Happy 2nd birthday to Inguka and Inganda, CAR’s adorable gorilla twins | WWF
Happy 2nd birthday to Inguka and Inganda, CAR’s adorable gorilla twins

Posted on 22 January 2018

The gorilla twins of Dzanga Sangha are turning 2 years old on January 25 and they are doing great! Terence Fuh Neba, the primate conservationist working with them is impressed by the progress they’ve made so far. “I have observed many infant gorillas grow and develop from birth into sub-adults but observing the twins is a heartening and an extraordinary experience for me,” Terence says.
The gorilla twins of Dzanga Sangha are turning 2 years old on January 25 and they are doing great! Terence Fuh Neba, the primate conservationist working with them is impressed by the progress they’ve made so far. “I have observed many infant gorillas grow and develop from birth into sub-adults but observing the twins is a heartening and an extraordinary experience for me,” Terence says.

Inganda seems to be Malui’s preferred twin (or maybe just the weaker one) and he spends most of the time riding on her back. Inguka, on the other hand, has gained his position within the group, staying close to the silverback and interacting with the other group members.” Most of the time Inguka  moves on the ground. He can climb to over 30 metres without any help and is almost never seen riding on Malui’s back. The older siblings have played a great role in raising Inguka, making the job easier for Malui.

The Primate Habituation Programme (PHP) was launched in 1997 with the main aim of habituating western lowland gorillas for tourism and research. To date, the PHP has successfully habituated three western lowland gorilla groups while two additional groups are presently undergoing habituation. The PHP employs indigenous Ba’Aka people as trackers and Bantu people as guides, since they are closest and most familiar with the terrain.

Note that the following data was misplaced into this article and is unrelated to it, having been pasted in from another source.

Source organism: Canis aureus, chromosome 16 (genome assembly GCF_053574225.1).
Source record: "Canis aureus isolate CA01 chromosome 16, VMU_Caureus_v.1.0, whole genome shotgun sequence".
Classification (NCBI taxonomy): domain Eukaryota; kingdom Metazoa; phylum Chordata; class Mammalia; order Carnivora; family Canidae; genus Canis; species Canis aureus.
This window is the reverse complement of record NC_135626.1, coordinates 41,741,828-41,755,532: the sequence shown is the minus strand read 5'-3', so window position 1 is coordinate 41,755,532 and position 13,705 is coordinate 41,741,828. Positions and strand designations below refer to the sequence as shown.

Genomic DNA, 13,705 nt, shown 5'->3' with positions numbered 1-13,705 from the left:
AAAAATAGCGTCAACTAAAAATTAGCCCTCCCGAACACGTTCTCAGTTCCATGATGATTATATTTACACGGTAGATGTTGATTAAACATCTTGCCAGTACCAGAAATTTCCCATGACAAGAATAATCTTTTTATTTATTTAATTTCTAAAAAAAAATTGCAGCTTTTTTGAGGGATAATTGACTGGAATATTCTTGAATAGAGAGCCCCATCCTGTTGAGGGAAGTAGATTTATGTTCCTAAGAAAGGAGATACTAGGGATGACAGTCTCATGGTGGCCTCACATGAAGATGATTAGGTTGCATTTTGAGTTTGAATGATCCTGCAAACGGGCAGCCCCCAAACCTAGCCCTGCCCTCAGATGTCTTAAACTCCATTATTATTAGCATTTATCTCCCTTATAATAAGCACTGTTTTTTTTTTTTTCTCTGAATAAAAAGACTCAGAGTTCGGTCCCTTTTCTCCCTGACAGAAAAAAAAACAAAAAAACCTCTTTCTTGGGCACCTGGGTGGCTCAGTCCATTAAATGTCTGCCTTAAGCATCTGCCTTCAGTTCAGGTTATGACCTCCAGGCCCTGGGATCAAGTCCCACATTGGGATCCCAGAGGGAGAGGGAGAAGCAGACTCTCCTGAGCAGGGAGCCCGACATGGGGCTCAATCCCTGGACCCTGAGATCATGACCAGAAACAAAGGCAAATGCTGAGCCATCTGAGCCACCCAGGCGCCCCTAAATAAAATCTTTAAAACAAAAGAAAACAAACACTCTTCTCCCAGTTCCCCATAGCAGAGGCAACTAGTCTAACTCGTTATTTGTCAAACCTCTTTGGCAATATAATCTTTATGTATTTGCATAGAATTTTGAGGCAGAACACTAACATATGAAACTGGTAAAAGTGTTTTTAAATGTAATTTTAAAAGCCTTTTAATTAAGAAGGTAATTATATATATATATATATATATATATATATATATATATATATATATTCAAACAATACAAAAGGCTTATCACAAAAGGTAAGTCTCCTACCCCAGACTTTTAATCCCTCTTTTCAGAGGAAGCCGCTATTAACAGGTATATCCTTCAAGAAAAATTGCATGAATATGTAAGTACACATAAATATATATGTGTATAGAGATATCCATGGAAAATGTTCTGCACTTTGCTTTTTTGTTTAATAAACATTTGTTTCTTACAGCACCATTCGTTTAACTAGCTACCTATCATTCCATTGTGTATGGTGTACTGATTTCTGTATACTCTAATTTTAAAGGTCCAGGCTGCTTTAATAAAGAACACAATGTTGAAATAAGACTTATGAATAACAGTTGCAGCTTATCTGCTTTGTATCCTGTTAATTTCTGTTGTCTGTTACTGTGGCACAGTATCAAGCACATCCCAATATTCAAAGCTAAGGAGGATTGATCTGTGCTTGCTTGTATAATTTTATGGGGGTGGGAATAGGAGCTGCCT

Habituating great apes for tourism and research is important for conservation as it has the potential to generate significant funding for conservation activities as well as generate revenue for local economies, strengthening the link between conservation projects and communities. To date, the PHP has received over 4000 tourists, numerous film crews and many international journalists and researchers.  Research with the gorillas at Dzanga Sangha has also led to many academic publications. It is considered one of the most successful Western Lowland Gorilla tourism and research programme in Central Africa.

People have exaggerated ideas of what gorillas can do. Some believe that male gorillas are monstrous giants that run around the forest killing anything that comes their way. Others say gorillas can lift cars. Terence believes that these stories scare people so much that they do not believe gorillas could be habituated. While they may be right about some things- silverback gorillas can measure up to 1.7m and weigh about 200 kg, so they are giant- they do not run around killing everything in the forest. They eat fruits, leaves, stems and termites. They don’t shatter tree trunks or lift cars, except in movies. 

“Every day with the gorillas is special. Observing Malui climbing a tree with both babies on one arm just five days after their birth is unforgettable. The passion and strength Malui invests in her beautiful offspring is heartwarming,” Terence shared.

As the twins celebrate their 2nd birthday, it is a great opportunity to reflect on the role of the community in protecting mountain gorillas.  Western gorilla populations are declining as a result of poaching, habitat loss and diseases but the good news is that it is still possible to reverse this, as seen with mountain gorillas. Communities in Africa should manage their forests sustainably, avoid excessive logging and stop poaching of gorillas.  

Local people need to take ownership of their resources and understand that if these resources are depleted, it is their future that becomes uncertain.


Terence Fuh is a primate conservationist working for WWF CAR since 2011. Presently, he manages WWF's Primate habituation programme in the Dzanga Sangha Protected Areas.
 
Inganda and Inguka with their mother Malui
© Miguel Bellosta
Terence Fuh Neba, Primatologist at WWF Central African Republic
© WWF CAR
Inganda with Malui
© Miguel Bellosta